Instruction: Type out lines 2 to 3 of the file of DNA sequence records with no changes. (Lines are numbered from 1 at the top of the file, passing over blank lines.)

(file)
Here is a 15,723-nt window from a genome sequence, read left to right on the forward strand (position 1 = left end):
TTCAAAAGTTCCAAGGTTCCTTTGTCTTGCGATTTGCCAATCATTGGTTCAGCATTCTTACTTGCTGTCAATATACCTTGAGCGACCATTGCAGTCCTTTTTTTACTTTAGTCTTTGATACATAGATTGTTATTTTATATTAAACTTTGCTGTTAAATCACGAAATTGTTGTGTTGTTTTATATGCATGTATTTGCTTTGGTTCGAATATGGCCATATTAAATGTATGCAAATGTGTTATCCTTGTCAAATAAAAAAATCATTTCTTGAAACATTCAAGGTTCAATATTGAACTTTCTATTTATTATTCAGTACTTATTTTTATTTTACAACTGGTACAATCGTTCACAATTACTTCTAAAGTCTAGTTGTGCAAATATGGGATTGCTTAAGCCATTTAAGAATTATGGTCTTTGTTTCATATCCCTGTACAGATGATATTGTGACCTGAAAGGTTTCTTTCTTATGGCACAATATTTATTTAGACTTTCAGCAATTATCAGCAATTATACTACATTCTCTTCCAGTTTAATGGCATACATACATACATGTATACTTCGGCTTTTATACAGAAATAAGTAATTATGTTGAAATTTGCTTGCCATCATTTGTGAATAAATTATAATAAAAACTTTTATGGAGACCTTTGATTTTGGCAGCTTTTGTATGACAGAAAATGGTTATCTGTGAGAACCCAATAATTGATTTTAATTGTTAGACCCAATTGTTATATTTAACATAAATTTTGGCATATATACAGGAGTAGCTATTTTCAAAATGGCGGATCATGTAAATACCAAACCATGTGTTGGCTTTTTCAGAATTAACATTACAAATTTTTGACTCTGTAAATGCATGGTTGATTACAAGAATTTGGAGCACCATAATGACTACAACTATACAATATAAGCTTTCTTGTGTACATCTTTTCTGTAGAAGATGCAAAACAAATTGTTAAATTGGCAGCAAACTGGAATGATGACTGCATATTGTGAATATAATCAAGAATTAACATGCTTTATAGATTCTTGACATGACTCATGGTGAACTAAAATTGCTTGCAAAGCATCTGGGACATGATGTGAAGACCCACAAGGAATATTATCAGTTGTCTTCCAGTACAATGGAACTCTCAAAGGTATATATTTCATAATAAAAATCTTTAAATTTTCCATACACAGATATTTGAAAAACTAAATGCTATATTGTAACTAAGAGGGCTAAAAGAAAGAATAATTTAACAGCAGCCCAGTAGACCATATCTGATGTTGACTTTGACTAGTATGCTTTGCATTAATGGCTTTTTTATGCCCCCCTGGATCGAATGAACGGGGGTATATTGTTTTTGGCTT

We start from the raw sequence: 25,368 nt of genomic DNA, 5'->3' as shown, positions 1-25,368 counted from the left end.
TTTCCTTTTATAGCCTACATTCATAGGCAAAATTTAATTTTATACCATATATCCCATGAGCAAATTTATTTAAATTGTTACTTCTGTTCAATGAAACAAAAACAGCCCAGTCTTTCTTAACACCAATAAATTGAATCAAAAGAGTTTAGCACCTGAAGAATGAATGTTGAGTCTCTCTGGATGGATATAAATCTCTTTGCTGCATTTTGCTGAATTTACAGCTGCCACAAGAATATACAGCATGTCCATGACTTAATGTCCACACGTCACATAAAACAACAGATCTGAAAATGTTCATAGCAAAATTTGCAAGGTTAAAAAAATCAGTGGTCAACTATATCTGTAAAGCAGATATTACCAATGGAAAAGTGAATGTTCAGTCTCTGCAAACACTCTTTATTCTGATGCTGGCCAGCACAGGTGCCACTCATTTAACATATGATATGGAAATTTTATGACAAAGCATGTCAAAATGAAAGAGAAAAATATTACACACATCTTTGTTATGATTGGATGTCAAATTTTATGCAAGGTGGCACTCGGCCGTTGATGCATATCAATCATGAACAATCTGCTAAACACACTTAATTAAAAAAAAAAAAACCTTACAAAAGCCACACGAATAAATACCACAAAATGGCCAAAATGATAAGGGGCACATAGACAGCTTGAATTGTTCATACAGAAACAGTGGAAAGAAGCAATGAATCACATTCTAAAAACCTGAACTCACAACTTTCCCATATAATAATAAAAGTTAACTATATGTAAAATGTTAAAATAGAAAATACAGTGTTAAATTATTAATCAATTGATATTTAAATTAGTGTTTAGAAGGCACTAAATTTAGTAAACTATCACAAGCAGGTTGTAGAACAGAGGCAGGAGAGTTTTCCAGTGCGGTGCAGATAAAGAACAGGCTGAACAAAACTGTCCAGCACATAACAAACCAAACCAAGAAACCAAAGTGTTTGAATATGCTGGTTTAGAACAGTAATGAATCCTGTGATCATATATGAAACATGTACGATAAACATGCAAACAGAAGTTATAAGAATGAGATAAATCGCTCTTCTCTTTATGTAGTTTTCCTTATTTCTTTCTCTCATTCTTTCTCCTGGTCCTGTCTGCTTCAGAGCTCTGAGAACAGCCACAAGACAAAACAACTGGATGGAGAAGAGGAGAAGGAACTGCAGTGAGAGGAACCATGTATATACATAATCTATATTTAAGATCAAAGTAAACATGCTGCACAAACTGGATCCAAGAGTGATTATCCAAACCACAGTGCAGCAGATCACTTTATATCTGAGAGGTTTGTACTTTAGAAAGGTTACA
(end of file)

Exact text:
TTCAAAAGTTCCAAGGTTCCTTTGTCTTGCGATTTGCCAATCATTGGTTCAGCATTCTTACTTGCTGTCAATATACCTTGAGCGACCATTGCAGTCCTTTTTTTACTTTAGTCTTTGATACATAGATTGTTATTTTATATTAAACTTTGCTGTTAAATCACGAAATTGTTGTGTTGTTTTATATGCATGTATTTGCTTTGGTTCGAATATGGCCATATTAAATGTATGCAAATGTGTTATCCTTGTCAAATAAAAAAATCATTTCTTGAAACATTCAAGGTTCAATATTGAACTTTCTATTTATTATTCAGTACTTATTTTTATTTTACAACTGGTACAATCGTTCACAATTACTTCTAAAGTCTAGTTGTGCAAATATGGGATTGCTTAAGCCATTTAAGAATTATGGTCTTTGTTTCATATCCCTGTACAGATGATATTGTGACCTGAAAGGTTTCTTTCTTATGGCACAATATTTATTTAGACTTTCAGCAATTATCAGCAATTATACTACATTCTCTTCCAGTTTAATGGCATACATACATACATGTATACTTCGGCTTTTATACAGAAATAAGTAATTATGTTGAAATTTGCTTGCCATCATTTGTGAATAAATTATAATAAAAACTTTTATGGAGACCTTTGATTTTGGCAGCTTTTGTATGACAGAAAATGGTTATCTGTGAGAACCCAATAATTGATTTTAATTGTTAGACCCAATTGTTATATTTAACATAAATTTTGGCATATATACAGGAGTAGCTATTTTCAAAATGGCGGATCATGTAAATACCAAACCATGTGTTGGCTTTTTCAGAATTAACATTACAAATTTTTGACTCTGTAAATGCATGGTTGATTACAAGAATTTGGAGCACCATAATGACTACAACTATACAATATAAGCTTTCTTGTGTACATCTTTTCTGTAGAAGATGCAAAACAAATTGTTAAATTGGCAGCAAACTGGAATGATGACTGCATATTGTGAATATAATCAAGAATTAACATGCTTTATAGATTCTTGACATGACTCATGGTGAACTAAAATTGCTTGCAAAGCATCTGGGACATGATGTGAAGACCCACAAGGAATATTATCAGTTGTCTTCCAGTACAATGGAACTCTCAAAGGTATATATTTCATAATAAAAATCTTTAAATTTTCCATACACAGATATTTGAAAAACTAAATGCTATATTGTAACTAAGAGGGCTAAAAGAAAGAATAATTTAACAGCAGCCCAGTAGACCATATCTGATGTTGACTTTGACTAGTATGCTTTGCATTAATGGCTTTTTTATGCCCCCCTGGATCGAATGAACGGGGGTATATTGTTTTTGGCTT

We start from the raw sequence: 25,368 nt of genomic DNA, 5'->3' as shown, positions 1-25,368 counted from the left end.